Quality in a service or product is not what you put into it. It is what the client or customer gets out of it.
- Peter Drucker
I stayed in a new Marriott Courtyard hotel a while back. The situation was that it was recently opened and should not have been opened until the problems were worked out and management was ready. There were many problems, believe me and it started as a significant customer failure.
But not only did the staff take care of the issues for me, the manager, once he got me back to ‘even’, continued to build the relationship with me. His techniques included exceptional, personalized service – using my name in face-to-face greetings, and continued follow-up and attention to detail. He actually made me believe I was the best customer he had ever had. Not only did I forget about the earlier problems, but I was feeling great about the entire three-day experience.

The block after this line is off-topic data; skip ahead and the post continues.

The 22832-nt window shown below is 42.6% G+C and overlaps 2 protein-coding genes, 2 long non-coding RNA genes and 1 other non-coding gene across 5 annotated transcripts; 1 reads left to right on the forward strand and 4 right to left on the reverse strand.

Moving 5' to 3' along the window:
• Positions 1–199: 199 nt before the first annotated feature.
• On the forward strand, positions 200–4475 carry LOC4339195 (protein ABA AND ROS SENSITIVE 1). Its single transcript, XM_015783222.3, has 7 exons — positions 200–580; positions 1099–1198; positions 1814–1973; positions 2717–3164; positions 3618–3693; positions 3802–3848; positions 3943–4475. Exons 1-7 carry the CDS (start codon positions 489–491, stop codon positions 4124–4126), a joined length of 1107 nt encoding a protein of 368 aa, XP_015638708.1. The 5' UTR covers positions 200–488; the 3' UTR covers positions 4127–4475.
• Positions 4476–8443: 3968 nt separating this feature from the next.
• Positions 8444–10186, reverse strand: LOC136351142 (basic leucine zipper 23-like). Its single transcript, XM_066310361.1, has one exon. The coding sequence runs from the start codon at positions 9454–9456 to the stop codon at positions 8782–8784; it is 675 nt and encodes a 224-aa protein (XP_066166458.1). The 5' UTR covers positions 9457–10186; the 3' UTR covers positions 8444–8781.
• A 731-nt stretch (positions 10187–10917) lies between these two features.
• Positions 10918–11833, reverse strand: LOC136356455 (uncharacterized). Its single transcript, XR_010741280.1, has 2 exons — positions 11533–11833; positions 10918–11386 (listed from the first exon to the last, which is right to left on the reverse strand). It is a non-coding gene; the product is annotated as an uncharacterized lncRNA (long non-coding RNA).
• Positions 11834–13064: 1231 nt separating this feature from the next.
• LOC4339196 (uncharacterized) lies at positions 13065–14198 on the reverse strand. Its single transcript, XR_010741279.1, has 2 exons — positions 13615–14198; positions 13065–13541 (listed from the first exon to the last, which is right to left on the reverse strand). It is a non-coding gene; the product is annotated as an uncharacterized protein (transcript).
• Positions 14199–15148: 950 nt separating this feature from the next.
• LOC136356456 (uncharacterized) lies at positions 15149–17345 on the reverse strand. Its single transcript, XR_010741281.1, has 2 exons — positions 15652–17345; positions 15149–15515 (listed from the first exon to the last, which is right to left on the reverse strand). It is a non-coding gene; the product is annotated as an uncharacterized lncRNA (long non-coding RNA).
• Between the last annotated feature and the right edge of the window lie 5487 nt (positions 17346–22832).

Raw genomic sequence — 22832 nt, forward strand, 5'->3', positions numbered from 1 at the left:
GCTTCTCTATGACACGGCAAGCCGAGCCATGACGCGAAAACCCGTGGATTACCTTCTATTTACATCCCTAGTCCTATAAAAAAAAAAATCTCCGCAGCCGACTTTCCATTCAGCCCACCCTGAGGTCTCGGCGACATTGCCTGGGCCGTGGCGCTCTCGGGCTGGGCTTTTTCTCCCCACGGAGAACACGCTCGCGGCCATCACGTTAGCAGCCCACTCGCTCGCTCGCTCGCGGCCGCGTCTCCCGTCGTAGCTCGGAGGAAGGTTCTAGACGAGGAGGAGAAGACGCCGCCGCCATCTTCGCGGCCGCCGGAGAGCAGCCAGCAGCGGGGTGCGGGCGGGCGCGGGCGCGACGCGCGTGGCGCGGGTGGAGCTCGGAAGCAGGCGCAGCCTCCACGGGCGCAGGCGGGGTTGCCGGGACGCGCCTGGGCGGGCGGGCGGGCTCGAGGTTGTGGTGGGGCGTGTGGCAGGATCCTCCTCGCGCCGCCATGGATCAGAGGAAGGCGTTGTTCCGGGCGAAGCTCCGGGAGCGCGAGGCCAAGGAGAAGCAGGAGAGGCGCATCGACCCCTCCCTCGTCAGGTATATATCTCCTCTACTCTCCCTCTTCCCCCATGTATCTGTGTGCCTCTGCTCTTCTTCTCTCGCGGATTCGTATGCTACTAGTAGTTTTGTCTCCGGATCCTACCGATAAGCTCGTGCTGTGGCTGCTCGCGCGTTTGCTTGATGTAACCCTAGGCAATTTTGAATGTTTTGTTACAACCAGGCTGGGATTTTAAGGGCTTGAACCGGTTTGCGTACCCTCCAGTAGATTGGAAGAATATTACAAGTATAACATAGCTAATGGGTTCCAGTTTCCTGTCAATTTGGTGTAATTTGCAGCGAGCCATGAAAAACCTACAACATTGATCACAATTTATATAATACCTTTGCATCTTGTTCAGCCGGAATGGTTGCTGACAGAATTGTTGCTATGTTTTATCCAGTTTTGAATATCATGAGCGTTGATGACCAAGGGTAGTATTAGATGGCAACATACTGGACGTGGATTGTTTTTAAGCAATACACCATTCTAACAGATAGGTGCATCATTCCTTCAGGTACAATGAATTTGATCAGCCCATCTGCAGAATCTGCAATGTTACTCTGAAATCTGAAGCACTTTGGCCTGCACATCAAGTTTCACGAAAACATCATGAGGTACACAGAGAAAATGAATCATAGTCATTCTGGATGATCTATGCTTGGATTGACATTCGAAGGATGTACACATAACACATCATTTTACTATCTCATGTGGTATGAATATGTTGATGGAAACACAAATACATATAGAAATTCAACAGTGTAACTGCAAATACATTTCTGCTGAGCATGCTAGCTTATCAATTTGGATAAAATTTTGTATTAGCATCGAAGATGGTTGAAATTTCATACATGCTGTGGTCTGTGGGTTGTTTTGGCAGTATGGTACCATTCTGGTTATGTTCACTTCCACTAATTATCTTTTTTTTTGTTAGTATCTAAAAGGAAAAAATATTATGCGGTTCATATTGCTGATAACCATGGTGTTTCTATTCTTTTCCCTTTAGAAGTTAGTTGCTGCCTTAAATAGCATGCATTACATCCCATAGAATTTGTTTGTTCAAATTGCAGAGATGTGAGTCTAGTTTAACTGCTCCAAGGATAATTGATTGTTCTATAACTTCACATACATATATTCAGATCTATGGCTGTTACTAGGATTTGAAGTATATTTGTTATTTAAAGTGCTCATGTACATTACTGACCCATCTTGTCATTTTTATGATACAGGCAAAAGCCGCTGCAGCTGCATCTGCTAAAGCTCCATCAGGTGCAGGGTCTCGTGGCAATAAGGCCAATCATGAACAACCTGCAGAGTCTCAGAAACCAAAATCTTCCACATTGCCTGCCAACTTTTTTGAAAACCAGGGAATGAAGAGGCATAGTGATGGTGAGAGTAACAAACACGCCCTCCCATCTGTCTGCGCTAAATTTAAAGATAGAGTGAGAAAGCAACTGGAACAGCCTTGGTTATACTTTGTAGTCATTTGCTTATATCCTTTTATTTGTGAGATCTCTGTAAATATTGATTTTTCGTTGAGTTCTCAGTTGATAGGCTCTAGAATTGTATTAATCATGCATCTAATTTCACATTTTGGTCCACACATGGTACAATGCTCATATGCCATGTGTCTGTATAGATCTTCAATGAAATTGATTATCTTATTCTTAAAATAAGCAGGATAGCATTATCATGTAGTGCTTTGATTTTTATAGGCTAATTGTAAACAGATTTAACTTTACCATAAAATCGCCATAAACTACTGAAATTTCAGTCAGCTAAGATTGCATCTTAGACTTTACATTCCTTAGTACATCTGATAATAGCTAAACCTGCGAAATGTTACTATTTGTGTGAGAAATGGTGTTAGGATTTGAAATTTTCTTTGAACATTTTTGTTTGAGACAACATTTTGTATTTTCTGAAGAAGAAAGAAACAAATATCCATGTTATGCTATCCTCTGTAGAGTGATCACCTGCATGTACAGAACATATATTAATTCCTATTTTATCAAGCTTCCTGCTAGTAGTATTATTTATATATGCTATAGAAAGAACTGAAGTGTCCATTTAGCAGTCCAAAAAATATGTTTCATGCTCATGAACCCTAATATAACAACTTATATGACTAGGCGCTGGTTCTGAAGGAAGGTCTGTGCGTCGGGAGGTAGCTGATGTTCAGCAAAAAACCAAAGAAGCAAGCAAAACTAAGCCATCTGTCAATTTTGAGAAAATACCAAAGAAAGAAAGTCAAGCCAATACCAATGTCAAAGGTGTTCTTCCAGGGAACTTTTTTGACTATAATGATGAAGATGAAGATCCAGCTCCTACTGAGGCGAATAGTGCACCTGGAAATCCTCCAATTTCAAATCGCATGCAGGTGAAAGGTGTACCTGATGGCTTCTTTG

Service recovery requires remaining with your customer, through follow-up, and through unexpected contact well after the issue. All customers deserve our best service … but the ones that have a negative experience represent an opportunity to define a business.
Such an opportunity represents an opportunity to turn customers into enthusiasts and maybe even advocates. And that requires going beyond the ‘break-even’ point for that customer.
Research has shown time and time again that customers who reported a problem and were delighted with the outcome have higher satisfaction with the business than the ones who never experienced a problem. So these results show the importance of turning customer failure into full customer recovery.
Why should any company not want to seize such an opportunity?
Try it … the next time you have a customer who has had a back experience with your business.
Please share one of your experiences with negative customers with this community.
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